Chris Pecora

Equalization Rage

By Graham Thomson

It has been called the superglue of Canada’s Confederation. It is also, ironically, one of the things that keeps driving provinces apart. It is ridiculously complicated, made more so by politicians over the years. It could no doubt be improved. Say hello to federal equalization, a program that Alberta’s new premier, Jason Kenney, would like to say goodbye to. At least in its current form.

Kenney might be new, but his fight against equalization is not. The federal equalization program manages to create a stink about once a decade. Or, perhaps more to the point, it is politicians who create a stink about equalization every 10 years or so. Virtually every province at one time or another has had a problem with the federal program that is designed to make sure all Canadians enjoy the same basic level of government services. Over its 60 years the program has come under attack from various premiers, sometimes because they think their province isn’t getting enough money out, or more often because they think their province is putting too much money in.

In 2006 Alberta premier Ralph Klein famously threatened to opt out of the equalization program during a dispute with the federal government. Picking fights with Ottawa, no matter whether a Liberal or Conservative government were in power, was a favourite tactic of Klein’s, who, in the lead-up to the 2004 Alberta election harrumphed, “By God, Ottawa, keep your hands off.” Klein made it sound like Ottawa would make periodic raids into Alberta’s treasury to fund equalization.

The program is in fact funded via federal taxes, and we all pay the same income tax rate no matter which province we live in. Someone making $75,000 in Edmonton is taxed at the same level federally as a similar someone making $75,000 in Montreal. “Have” provinces such as Alberta do not send money to “have-not” provinces such as Quebec.

Opting out of equalization, as Klein suggested Alberta might do in 2006, would be like Alberta opting out of the armed forces. But nothing energizes Alberta’s sense of alienation like a good harrumph over equalization.

Now we have Alberta’s newest premier taking shots at the program. But he does at least bring a new twist to an old fight. Kenney says unless the federal government changes the equalization program to make it more favourable to Alberta, he will hold a referendum in this province to amend the Constitution for a “new deal” in Confederation.

Constitutional experts, including lawyer David Khan, who led the Liberals into Alberta’s 2019 election, say Kenney’s plan is so flawed as to be laughable. Provinces cannot unilaterally change the Constitution. And even if Kenney’s referendum result went his way, and he somehow managed to cobble together the requisite amending quorum—the House of Commons, the Senate and at least seven provinces representing at least 50 per cent of the population—the country would be opening a can of constitutional worms not seen since the Meech Lake Accord fiasco 30 years ago. Every province would want something different, and the “have-not” provinces might not be so keen to drastically amend equalization.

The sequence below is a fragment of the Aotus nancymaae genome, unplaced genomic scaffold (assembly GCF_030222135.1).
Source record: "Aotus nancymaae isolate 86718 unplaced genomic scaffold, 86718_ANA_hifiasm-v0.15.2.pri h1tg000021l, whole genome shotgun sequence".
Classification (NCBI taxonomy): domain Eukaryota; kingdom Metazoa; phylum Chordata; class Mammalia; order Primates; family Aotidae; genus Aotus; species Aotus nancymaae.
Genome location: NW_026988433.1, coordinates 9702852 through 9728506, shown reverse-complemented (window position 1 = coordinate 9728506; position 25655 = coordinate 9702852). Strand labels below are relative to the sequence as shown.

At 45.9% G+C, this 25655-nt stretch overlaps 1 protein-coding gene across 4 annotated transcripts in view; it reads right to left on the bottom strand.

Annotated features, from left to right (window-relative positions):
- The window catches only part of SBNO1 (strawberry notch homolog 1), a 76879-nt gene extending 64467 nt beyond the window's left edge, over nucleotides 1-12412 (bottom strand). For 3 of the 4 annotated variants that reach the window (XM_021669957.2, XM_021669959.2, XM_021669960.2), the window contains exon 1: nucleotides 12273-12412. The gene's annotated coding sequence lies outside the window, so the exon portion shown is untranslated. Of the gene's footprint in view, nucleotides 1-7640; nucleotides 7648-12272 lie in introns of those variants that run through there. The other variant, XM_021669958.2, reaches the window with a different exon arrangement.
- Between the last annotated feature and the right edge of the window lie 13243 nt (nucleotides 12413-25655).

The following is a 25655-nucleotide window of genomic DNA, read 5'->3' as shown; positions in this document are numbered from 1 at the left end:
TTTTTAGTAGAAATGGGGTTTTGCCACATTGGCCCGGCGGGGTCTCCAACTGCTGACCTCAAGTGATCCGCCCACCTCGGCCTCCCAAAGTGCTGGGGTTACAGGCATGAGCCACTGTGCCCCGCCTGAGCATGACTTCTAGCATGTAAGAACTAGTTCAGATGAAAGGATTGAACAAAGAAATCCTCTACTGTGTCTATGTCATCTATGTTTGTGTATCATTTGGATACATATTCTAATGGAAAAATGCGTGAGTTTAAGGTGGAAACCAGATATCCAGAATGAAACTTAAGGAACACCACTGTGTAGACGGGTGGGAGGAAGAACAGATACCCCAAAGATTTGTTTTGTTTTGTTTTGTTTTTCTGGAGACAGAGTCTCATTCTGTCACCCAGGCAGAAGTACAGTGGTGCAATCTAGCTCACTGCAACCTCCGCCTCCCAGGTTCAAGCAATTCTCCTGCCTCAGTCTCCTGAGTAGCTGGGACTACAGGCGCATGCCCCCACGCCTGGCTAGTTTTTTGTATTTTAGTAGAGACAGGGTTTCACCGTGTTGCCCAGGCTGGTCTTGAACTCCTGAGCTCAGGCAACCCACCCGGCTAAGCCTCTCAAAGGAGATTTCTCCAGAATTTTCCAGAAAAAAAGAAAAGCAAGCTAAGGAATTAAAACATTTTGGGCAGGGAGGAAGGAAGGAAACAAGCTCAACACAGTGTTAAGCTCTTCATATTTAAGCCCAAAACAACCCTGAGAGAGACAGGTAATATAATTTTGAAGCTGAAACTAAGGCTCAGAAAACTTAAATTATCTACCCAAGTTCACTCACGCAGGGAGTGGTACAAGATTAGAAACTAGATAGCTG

Kenney seems to understand this. During the election campaign he admitted the referendum is a bit like sending up an emergency flare to get Ottawa’s attention: “It wouldn’t guarantee a particular outcome, but what it would do is to elevate our fight for fairness to the top of the national agenda.” He’d get another sit-down meeting with the prime minister, perhaps, but that might very well be all he’d get.

Kenney says he’s merely tapping into a deep sense of anger and frustration felt by many Albertans that Canadians, happy to share in Alberta’s wealth during the good times, have “turned their backs on the province” during bad times by impeding Alberta’s ability to get more of its oil to the world market. But it’s worth pointing out that Kenney also helped stoke that anger and frustration, and used it to his own advantage during the election. That anger, meanwhile, isn’t exactly engendering much sympathy for Alberta in other provinces—notably in BC and Quebec—and could even hurt our bargaining position during any hypothetical equalization negotiations.

Also lost in Kenney’s narrative is the fact that he was part of the federal government under Stephen Harper that in 2007 set up the current equalization formula, which gives have-not provinces such as Quebec more equalization money. It wasn’t all bad news for Alberta at the time. Harper also tried to balance things by giving more per-capita money to provinces such as Alberta through transfer payments targeted at healthcare and post-secondary education. This year, for example, Alberta will receive $6.4-billion in health and social transfer payments from the federal government, compared to $3.4-billion a decade ago.

Statistics, of course, never won an election. But cynically inflaming public anger and fear certainly has.

Graham Thomson is a political analyst, member of the Legislature Press Gallery and former Edmonton Journal political columnist.


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